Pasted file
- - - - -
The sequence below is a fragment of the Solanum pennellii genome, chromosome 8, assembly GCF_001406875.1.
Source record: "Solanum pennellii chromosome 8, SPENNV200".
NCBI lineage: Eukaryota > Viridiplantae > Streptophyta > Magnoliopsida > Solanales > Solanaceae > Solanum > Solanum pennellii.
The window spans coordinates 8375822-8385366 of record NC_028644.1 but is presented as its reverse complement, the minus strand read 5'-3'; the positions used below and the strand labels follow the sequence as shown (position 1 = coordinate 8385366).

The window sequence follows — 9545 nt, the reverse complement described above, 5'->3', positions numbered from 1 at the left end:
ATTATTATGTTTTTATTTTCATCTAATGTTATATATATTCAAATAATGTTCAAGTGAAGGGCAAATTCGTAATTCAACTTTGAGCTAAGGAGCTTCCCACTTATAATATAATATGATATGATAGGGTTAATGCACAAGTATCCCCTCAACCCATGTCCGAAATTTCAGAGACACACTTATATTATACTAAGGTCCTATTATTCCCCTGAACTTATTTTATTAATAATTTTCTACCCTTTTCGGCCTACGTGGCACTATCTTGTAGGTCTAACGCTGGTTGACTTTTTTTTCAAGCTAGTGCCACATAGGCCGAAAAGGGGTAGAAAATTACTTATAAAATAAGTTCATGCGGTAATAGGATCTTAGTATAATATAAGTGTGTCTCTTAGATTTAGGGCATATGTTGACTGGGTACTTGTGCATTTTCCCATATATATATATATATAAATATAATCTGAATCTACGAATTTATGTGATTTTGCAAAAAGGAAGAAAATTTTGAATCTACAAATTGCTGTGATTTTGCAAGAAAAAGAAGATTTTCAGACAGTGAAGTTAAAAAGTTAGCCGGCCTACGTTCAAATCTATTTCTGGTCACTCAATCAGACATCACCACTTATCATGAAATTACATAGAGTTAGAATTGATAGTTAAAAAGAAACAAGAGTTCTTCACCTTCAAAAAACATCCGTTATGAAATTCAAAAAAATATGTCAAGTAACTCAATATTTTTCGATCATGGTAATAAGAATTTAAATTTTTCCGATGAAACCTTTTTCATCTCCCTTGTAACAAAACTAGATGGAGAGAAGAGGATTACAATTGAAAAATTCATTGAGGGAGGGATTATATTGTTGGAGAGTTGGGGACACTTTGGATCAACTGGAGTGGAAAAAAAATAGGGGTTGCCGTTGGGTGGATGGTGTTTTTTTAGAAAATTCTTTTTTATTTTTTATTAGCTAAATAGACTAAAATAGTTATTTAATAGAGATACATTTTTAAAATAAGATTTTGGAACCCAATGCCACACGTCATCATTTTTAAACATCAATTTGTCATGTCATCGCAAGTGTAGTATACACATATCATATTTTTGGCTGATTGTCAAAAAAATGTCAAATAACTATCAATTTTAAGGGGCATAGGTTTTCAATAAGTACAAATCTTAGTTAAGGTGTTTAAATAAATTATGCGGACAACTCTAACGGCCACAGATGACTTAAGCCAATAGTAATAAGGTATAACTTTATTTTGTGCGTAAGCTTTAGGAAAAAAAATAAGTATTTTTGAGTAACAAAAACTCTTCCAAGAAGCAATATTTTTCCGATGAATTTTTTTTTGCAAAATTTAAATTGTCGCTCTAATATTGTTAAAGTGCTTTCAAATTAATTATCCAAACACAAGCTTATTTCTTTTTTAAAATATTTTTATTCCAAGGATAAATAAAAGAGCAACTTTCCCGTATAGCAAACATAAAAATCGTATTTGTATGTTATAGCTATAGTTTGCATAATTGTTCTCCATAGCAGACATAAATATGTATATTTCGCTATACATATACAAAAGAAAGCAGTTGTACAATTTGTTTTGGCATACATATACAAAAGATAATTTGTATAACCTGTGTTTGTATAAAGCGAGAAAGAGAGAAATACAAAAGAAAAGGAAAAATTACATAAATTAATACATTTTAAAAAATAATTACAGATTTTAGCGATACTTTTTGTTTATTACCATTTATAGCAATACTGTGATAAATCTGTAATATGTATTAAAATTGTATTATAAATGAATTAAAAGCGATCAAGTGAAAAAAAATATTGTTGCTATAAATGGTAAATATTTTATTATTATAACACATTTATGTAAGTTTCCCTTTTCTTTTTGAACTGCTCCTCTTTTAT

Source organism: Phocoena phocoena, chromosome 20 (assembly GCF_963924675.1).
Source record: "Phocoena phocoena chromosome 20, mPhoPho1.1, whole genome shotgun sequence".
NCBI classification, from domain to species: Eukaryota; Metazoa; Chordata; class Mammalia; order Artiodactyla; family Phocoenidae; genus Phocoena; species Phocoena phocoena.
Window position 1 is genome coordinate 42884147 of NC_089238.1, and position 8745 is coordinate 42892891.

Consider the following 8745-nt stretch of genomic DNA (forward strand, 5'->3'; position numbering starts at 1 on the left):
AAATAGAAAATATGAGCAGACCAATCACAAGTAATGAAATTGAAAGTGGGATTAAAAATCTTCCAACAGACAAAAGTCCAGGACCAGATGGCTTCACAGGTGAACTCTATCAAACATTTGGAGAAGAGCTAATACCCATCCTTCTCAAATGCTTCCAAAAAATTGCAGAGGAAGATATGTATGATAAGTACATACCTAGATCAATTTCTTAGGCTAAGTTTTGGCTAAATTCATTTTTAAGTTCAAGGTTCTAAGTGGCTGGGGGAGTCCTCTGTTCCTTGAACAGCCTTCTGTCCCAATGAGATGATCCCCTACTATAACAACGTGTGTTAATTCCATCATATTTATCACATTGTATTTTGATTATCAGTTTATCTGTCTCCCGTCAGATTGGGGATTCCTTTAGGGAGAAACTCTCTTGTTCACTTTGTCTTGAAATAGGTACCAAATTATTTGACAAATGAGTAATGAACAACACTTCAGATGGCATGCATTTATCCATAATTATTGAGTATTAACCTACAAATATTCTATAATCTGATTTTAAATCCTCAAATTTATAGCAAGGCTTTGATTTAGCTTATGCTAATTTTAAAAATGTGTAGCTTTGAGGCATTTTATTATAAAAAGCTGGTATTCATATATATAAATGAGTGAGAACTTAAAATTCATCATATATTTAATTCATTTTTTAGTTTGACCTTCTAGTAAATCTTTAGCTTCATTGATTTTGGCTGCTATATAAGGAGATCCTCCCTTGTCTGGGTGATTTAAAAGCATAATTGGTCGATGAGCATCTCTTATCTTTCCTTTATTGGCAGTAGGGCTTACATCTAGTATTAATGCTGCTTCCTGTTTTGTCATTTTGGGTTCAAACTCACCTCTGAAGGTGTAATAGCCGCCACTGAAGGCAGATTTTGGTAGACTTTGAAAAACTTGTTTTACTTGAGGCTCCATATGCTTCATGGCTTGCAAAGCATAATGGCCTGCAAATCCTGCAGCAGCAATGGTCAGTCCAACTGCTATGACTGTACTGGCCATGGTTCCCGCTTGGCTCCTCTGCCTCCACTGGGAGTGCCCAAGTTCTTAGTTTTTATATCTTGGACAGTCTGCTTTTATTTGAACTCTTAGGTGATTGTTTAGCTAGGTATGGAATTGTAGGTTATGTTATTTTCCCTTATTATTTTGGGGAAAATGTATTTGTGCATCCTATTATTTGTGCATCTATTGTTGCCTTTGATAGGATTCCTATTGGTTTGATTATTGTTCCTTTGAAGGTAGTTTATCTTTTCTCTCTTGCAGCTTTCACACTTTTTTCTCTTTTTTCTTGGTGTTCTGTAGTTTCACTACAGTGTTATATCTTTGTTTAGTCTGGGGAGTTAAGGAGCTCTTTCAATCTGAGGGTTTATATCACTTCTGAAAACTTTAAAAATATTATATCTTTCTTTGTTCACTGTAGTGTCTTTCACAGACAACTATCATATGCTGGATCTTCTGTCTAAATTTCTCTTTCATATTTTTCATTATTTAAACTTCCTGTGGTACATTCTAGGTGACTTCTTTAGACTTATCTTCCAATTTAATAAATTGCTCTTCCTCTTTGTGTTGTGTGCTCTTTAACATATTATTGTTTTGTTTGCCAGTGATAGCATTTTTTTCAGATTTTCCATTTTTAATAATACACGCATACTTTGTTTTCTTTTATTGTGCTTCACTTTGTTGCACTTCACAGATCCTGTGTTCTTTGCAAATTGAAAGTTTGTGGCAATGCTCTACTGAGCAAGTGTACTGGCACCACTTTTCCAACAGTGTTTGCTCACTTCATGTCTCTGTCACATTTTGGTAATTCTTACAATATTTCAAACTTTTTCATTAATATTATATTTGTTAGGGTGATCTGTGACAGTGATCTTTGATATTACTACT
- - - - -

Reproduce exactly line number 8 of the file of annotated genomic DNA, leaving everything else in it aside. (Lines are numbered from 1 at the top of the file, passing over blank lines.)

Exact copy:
Source record: "Phocoena phocoena chromosome 20, mPhoPho1.1, whole genome shotgun sequence".